All Resources


Students explore the melting and solidification of wax.

Students observe wax as it is heated and cooled, and make observations about this substance as it changes from a solid to a liquid, and back again.  


  • Describe the properties of a solid and a liquid.
    Describe the processes of melting and solidification.


  • Wax
    Double boiler (you can use a coffee can in a saucepan of water)
    Hot plate, goggles, tongs as equipment for melting wax
    One (3–5oz) paper cup (“Dixie cup”) for each student
    One wick per student (available at craft stores, or try Wicks and Wax)

Key Questions

  • How does the wax look most of the time, before we add heat to it? What happens when we add heat? Does it look different after cooling? What changes of state did you see? Did the crayons stay in small pieces or did the colour spread throughout the hot wax? Why?

What To Do

  1. Melt the wax using the double boiler. Keep students away from the hot wax!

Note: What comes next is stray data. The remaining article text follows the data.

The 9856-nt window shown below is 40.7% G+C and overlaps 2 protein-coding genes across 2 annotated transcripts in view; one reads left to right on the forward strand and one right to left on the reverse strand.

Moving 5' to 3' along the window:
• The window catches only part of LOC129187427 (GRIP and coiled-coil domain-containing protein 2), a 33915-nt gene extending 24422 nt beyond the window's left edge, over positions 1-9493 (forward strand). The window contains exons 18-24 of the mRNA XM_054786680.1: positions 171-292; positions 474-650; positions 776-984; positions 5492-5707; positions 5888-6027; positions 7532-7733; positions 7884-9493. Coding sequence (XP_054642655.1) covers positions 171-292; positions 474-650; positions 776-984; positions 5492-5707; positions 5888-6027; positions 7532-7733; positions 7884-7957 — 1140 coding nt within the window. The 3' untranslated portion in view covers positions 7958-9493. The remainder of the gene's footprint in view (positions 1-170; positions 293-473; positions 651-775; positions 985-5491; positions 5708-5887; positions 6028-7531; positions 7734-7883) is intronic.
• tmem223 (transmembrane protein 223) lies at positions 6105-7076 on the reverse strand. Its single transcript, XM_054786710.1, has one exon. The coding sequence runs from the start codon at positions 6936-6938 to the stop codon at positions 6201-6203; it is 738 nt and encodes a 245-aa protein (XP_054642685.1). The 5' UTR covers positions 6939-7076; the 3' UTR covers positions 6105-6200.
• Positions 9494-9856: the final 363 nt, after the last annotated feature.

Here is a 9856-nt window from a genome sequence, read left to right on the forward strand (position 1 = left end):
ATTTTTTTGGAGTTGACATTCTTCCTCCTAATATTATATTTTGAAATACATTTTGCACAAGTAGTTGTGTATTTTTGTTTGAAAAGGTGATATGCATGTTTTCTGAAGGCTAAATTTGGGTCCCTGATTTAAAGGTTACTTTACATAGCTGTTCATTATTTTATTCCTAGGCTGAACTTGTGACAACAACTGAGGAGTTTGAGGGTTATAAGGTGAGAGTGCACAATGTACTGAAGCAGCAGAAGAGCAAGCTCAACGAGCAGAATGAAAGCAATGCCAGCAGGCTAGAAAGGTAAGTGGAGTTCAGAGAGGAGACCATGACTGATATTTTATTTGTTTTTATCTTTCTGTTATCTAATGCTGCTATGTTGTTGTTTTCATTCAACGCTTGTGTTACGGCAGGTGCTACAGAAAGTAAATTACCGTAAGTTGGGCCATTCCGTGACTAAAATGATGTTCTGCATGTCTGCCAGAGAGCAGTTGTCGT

2. Each student gets a cup, wick, and (optional) crayons. 
  3. Students label their cups and then set a wick inside. 
  4. Have them select a crayon colour, shave off pieces with scissors, and drop the shavings into the cup.
  5. Adults pour wax into the cup over the wick and crayon pieces. Set the candle aside for at least an hour.
  6. The following day, the cup can be peeled off the wax, so the candle can be used.

Teacher tips:

  • Make sure students know that the candles will not be ready to go home immediately.
  • Place candles out of the way until fully cooled.


  • When a candle burns the wax must travel up the wick then evaporate whereupon it will react with oxygen. It is possible to see that the wax evaporates by letting a candle burn then blowing it out, after-which a stream of gaseous wax particles can be seen (students may interpret this as smoke). You can relight the candle buy placing a match in the stream or particles, you don't need to touch the wick!

Other Resources

Science World Resources | Full Unit | States of Matter
Science World at TELUS World of Science | School Programs | Chemistry
Make a Virtual Polymer